LOS ANGELES — When Spanish filmmaker, Eric Boadella, experienced the ancient Armenian tradition of the tamada or toastmaster, “It was love at first sight,” he said.
From this initial reaction, Boadella found the inspiration to create the family-centered comedy-drama, “Toastmaster,” which recently premiered during the 27th Wine Country Film Festival, in Sonoma, Calif. The film tells the story of Uncle Kapriel who decides to teach his adult nephew, Alek, the family tradition of toastmaster, just in time for his mother’s wedding. But Kapriel does not expect Alek to uncover his uncle’s secret past.
Boadella was attending a social gathering when he encountered his first Armenian toastmaster. The tamada not only offers the traditional toast at a wedding or celebration, but serves as the master of ceremonies, directing other speakers and adding his (or her) personal flavor along the way. It could be the respected family elder, or the uncle who has a knack for storytelling, along with a sense of humor to entertain an entire family, or anyone up to the challenge.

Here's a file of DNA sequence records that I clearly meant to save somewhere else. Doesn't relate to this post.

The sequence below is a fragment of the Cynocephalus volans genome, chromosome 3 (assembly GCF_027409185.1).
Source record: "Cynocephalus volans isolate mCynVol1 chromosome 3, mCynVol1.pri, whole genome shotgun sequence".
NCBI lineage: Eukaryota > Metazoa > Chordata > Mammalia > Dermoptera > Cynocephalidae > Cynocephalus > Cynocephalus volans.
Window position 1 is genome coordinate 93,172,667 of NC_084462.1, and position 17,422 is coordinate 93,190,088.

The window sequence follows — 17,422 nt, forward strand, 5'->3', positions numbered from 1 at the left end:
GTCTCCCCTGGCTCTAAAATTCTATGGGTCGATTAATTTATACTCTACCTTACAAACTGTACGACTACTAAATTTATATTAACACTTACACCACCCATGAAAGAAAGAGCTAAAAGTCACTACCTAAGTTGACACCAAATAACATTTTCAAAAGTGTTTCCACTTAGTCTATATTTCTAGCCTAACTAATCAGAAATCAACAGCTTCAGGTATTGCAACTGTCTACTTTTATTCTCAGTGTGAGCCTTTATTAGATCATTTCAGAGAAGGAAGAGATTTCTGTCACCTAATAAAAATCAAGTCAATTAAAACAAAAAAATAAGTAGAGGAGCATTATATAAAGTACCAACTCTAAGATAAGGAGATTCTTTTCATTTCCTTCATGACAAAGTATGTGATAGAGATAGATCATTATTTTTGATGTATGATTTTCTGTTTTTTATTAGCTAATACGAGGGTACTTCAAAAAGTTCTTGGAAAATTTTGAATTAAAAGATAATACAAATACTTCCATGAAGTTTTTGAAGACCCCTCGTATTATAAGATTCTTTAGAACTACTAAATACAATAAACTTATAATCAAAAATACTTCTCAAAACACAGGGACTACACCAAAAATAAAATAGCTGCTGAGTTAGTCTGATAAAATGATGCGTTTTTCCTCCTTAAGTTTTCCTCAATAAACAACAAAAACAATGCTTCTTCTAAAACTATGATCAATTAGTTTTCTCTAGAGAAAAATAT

Boadella explained, “I immediately admired this poet and master of improvisation. Almost magically, with each lyrical and clever toast, he eternalized the moment and shared the joy with his loved ones.” Inspired by the art form, Boadella said, “That night I realized the toastmaster and I shared the same vision. Although I use different tools than he does, cinematography and actors instead of poetry and vodka, the ultimate goal is the same: to immortalize a story. My admiration for the toastmaster was my catalyst for writing this humanistic story between two characters from two very different generations: Uncle Kapriel, the toastmaster and his nephew, the collector of stories.”